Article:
Sunday, 6 April 2008

Real Estate Crisis Affecting Public Funds

The Catalan real estate industry goes through difficult times. Some people blame it on high interest rates, which make it more expensive for people to pay their mortgages, while others think that an expected future fall of housing prices is the main cause. The end result is the same – demand for houses and apartments is declining.

In Vilanova, the consequences can already be seen in the high profile development of l’Eixample de Mar - the huge area which historically used to house a Pirelli factory. The pace of the construction works has now been adjusted to the lower number of interested buyers. At another housing estate, Residencial Les Llunes, the 100 appartments of the first phase were sold out fast last year, but out of the 125 available in phase two, only 50% have been sold so far, and it is estimated that the rest sell will sell only one per month. The figures are disappointing, but so far Vilanova seems to be spared dramatic price drops. People who buy real estate here tend to use it as their primary residence, and not for speculation or as weekend apartments.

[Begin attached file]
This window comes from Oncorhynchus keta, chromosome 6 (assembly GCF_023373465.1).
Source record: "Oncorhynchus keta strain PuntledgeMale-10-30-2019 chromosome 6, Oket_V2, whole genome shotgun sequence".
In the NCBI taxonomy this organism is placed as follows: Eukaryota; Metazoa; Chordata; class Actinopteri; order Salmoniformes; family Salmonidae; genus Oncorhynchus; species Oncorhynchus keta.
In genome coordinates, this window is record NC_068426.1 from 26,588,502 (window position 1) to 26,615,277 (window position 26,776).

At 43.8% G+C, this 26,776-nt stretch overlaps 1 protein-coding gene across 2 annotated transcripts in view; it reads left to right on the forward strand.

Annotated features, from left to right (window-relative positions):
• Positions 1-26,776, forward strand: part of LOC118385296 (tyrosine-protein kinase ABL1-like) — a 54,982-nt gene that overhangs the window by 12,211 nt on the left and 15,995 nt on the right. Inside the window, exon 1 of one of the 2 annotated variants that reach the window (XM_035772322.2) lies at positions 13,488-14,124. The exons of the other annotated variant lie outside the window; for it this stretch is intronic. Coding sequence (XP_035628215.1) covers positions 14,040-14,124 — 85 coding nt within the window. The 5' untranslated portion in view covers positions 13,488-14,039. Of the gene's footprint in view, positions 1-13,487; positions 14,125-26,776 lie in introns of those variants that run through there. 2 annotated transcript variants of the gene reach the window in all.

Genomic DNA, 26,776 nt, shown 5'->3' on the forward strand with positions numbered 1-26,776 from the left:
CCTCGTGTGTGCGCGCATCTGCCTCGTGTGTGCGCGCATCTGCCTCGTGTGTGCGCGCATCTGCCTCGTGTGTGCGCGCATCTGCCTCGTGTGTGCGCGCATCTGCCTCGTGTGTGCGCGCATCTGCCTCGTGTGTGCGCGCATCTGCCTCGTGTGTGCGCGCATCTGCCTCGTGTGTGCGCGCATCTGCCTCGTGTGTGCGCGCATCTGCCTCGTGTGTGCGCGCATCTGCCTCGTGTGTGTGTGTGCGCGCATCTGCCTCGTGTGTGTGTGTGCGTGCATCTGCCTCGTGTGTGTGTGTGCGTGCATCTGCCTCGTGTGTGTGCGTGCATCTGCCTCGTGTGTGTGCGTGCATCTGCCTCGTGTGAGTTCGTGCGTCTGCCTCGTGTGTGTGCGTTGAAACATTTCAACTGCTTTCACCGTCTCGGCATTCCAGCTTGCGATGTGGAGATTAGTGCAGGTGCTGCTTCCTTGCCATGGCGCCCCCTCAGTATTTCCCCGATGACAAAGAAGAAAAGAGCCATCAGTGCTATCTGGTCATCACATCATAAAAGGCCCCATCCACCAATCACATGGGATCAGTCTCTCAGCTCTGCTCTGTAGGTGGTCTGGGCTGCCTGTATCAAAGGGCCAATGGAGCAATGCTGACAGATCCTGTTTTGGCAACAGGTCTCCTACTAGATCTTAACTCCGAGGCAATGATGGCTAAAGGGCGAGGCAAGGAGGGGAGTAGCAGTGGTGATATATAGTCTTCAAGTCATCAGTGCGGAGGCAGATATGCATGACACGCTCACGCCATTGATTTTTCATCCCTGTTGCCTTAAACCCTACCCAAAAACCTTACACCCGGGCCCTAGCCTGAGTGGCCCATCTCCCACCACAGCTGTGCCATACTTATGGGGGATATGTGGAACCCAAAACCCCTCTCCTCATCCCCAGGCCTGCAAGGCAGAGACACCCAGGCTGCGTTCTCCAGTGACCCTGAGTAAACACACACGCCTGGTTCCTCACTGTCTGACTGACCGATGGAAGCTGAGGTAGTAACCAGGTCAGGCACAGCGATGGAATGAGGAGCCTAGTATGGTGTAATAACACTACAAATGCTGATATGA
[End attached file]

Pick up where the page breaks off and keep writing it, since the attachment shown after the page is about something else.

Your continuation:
It is obvious that a lower need of construction workers will result in higher expenses for unemployment benefits. However, the crisis will affect also the income side of public funds, since throughout Catalonia and the rest of Spain, municipal governments have started to rely on construction related taxes and fees.

In Vilanova in 2007, the loss of income was 1,2 million Euros compared to the original budget. While licences for new buildings (ranging from single family homes to industrial facilities) peaked at 150 in 2006, it fell to 86 in 2007. To further underline the negative trend, of the licences requested last year, 61 came in during the first six months, and only 25 during the second half of the year.

Again, Vilanova seems to cope relatively well with the new situation, at least according to local mayor Joan Ignasi Elena (PSC). He underlines that the municipality closed 2007 with a surplus and that estimates on what the government will bring in from the construction industry in 2008 have already been written down. According to him, the town’s finances are “in order and on a sound footing” (“en ordre i sanejades”). Local opposition CiU are much less confident. They call for an independent audit to be made since they expect that the government is making use of funds originally destined for investments to pay for current expenses. For the smooth running of the town administration, let us hope that the mayor is right. The real estate crisis is far from over.

This entry is largely based on information presented in the latest issue of the Diari de Vilanova.

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